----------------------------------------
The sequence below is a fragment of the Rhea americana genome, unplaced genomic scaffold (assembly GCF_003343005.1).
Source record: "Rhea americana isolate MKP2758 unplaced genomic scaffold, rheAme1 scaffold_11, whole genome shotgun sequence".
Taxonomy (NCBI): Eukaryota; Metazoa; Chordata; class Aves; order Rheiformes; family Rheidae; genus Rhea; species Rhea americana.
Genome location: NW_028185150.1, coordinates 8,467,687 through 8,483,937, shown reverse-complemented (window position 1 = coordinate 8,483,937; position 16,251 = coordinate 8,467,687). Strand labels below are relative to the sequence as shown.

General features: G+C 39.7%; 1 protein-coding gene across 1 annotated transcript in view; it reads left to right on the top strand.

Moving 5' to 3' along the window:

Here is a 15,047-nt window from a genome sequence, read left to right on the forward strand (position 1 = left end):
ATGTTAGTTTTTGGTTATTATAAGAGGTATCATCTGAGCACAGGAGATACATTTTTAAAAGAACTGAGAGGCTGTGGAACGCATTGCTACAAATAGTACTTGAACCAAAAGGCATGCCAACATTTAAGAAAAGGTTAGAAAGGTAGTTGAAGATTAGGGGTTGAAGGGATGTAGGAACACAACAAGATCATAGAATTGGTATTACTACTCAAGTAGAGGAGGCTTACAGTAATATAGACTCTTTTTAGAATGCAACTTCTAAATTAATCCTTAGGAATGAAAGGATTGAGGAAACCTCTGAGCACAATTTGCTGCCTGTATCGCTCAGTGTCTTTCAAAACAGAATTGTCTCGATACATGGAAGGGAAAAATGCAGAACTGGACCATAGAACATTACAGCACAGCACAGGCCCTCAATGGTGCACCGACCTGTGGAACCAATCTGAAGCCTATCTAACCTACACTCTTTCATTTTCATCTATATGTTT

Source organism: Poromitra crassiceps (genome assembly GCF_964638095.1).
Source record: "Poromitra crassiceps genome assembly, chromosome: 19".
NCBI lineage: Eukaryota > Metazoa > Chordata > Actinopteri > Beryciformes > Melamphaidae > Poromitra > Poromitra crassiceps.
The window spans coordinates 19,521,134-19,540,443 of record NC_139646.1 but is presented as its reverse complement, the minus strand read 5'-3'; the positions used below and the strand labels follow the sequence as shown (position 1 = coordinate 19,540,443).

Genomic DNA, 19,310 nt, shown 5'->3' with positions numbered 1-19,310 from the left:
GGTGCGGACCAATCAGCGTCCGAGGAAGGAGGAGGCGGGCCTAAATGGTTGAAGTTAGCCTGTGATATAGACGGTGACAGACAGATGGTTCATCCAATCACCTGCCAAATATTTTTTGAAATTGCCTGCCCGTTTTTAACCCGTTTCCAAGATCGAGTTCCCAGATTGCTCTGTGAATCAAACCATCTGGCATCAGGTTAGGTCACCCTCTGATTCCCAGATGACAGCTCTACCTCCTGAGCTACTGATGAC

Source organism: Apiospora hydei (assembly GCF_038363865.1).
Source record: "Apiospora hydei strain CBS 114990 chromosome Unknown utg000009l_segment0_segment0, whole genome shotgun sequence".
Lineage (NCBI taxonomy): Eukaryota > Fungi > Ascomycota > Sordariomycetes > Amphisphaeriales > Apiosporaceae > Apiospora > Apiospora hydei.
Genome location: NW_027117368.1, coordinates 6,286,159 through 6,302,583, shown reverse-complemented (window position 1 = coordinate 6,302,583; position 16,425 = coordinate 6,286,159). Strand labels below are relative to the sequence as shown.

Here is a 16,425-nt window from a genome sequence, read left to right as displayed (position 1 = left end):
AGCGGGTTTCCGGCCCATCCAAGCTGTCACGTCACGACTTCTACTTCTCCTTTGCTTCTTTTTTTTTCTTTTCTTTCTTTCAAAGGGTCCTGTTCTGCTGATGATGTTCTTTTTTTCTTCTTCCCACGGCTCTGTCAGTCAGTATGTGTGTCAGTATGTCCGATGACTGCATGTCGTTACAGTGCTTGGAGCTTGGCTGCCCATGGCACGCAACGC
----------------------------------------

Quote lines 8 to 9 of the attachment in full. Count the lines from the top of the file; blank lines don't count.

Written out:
ATGTTAGTTTTTGGTTATTATAAGAGGTATCATCTGAGCACAGGAGATACATTTTTAAAAGAACTGAGAGGCTGTGGAACGCATTGCTACAAATAGTACTTGAACCAAAAGGCATGCCAACATTTAAGAAAAGGTTAGAAAGGTAGTTGAAGATTAGGGGTTGAAGGGATGTAGGAACACAACAAGATCATAGAATTGGTATTACTACTCAAGTAGAGGAGGCTTACAGTAATATAGACTCTTTTTAGAATGCAACTTCTAAATTAATCCTTAGGAATGAAAGGATTGAGGAAACCTCTGAGCACAATTTGCTGCCTGTATCGCTCAGTGTCTTTCAAAACAGAATTGTCTCGATACATGGAAGGGAAAAATGCAGAACTGGACCATAGAACATTACAGCACAGCACAGGCCCTCAATGGTGCACCGACCTGTGGAACCAATCTGAAGCCTATCTAACCTACACTCTTTCATTTTCATCTATATGTTT

Source organism: Poromitra crassiceps (genome assembly GCF_964638095.1).